• Three prominent medical journals withdrew papers in the space of one week in June over data concerns, showing the dangers of rushing to publish in response to coronavirus, the Financial Times reported. The New England Journal of Medicine and The Lancet retracted reports on trials of hydroxychloroquine while Annals of Internal Medicine withdrew a study into face masks, the newspaper said.


  • “Sidling up to the bar for a pint may be history.” That’s how The Washington Post describes efforts by UK pubs to reinvent themselves and stay in business. The article focuses on London’s The Eagle, a once dark Victorian tavern that became a bustling so-called gastropub, but landlord Michael Belben fears The Eagle, and a very British tradition, may face extinction, the Post added.
  • Cases of coronavirus are accelerating in South Sudan, an African nation with more military generals than doctors, where civil war and corruption have hollowed out the health system, The Associated Press reported. There’s no way of knowing if the country’s 1,900 cases, including in excess of fifty medical workers, and more than thirty deaths is an accurate tally, the United Nations said, the news service added.
  • READ MORE: African nations urgently need “fiscal space” so they can cope with the enormous economic demands unleashed by the coronavirus pandemic, Kenyan President Uhuru Kenyatta said during an Atlantic Council Front Page event on June 18.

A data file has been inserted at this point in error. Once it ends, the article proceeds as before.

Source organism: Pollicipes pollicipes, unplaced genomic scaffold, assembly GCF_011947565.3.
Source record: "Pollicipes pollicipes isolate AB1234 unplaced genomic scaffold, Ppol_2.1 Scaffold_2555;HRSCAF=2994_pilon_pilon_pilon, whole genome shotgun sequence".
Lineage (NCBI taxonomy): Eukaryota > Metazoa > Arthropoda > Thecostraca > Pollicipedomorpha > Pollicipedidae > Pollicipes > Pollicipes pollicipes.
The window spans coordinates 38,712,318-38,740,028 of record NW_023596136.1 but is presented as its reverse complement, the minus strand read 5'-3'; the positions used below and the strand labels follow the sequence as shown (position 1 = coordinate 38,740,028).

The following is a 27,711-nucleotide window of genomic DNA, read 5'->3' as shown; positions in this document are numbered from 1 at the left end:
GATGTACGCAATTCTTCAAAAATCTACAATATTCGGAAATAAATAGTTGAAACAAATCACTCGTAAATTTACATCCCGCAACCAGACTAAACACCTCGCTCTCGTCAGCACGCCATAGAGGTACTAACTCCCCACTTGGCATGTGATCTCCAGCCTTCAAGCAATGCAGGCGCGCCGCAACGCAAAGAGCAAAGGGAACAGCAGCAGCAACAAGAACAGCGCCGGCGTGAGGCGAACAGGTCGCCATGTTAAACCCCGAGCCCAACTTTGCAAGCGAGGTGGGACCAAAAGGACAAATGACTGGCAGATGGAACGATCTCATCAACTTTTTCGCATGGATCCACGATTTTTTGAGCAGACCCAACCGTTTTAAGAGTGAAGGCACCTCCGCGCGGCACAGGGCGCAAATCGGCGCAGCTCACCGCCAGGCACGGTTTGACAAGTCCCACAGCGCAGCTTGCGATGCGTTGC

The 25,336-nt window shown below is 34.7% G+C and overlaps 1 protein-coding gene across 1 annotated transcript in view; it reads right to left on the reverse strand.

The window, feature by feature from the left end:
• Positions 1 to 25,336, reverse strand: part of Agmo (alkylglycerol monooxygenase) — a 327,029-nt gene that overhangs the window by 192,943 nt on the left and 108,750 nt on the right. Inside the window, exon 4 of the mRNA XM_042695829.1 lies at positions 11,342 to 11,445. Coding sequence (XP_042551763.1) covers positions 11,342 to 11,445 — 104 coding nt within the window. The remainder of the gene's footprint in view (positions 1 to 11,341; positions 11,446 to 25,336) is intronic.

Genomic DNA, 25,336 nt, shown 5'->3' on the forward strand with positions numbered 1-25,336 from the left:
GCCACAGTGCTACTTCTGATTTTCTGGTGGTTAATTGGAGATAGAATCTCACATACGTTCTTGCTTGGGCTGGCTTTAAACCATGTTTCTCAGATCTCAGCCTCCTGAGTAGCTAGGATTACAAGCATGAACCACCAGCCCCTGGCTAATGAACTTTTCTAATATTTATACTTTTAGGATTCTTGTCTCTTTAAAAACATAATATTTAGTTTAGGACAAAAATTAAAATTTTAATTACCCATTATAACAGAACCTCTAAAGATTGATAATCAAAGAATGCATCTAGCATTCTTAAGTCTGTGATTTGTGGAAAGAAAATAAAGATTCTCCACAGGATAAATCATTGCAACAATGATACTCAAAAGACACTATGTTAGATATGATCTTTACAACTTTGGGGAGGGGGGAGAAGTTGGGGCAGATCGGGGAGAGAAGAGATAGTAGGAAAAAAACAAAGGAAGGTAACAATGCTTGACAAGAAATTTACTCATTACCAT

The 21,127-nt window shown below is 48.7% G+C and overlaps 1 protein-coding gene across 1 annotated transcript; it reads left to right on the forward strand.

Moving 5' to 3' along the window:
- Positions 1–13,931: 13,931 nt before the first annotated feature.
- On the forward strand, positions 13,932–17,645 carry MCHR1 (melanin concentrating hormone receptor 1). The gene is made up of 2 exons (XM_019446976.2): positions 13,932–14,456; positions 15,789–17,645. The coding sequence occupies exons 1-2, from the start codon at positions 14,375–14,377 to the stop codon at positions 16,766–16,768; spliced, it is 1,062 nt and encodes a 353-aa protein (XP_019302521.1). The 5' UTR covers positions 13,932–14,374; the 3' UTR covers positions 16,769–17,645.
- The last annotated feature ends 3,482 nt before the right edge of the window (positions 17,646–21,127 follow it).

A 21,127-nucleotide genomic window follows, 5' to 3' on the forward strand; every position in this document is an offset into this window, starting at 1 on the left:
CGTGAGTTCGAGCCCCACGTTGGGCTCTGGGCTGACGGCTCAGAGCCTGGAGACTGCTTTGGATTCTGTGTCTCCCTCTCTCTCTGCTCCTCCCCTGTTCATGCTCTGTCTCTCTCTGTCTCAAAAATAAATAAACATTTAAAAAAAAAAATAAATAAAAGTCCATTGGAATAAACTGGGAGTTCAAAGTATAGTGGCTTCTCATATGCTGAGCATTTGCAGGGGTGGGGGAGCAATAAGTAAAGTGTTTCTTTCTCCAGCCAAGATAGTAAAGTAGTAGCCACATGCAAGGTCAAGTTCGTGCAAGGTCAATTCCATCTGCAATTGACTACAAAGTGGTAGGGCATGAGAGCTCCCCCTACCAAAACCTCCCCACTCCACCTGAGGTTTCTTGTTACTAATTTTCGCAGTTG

• QUOTE: “I barely have anything to eat at home,” said Clara Arango, a single mother of two who lost her job as a janitor when her employer closed his shopping mall in Lima’s wealthiest neighborhood because of the coronavirus shutdown, The Associated Press reported. Now, she has participated in a recent Peruvian phenomenon and has joined with neighbors to feed others every day. “Here I have a community pot and I can pool my resources with my neighbors and we can support each other and work together.”
  • Croatian tennis player Borna Coric became the second player to test positive for coronavirus after taking part in an exhibition event in Croatia, The Associated Press reported. Coric was among dozens of people tested after Grigor Dimitrov, his opponent in a June 20 match, announced he had tested positive for the virus, the news service said. Top-ranked Novak Djokovic, who was scheduled to play in the final, flew to Belgrade to get tested, The Associated Press reported.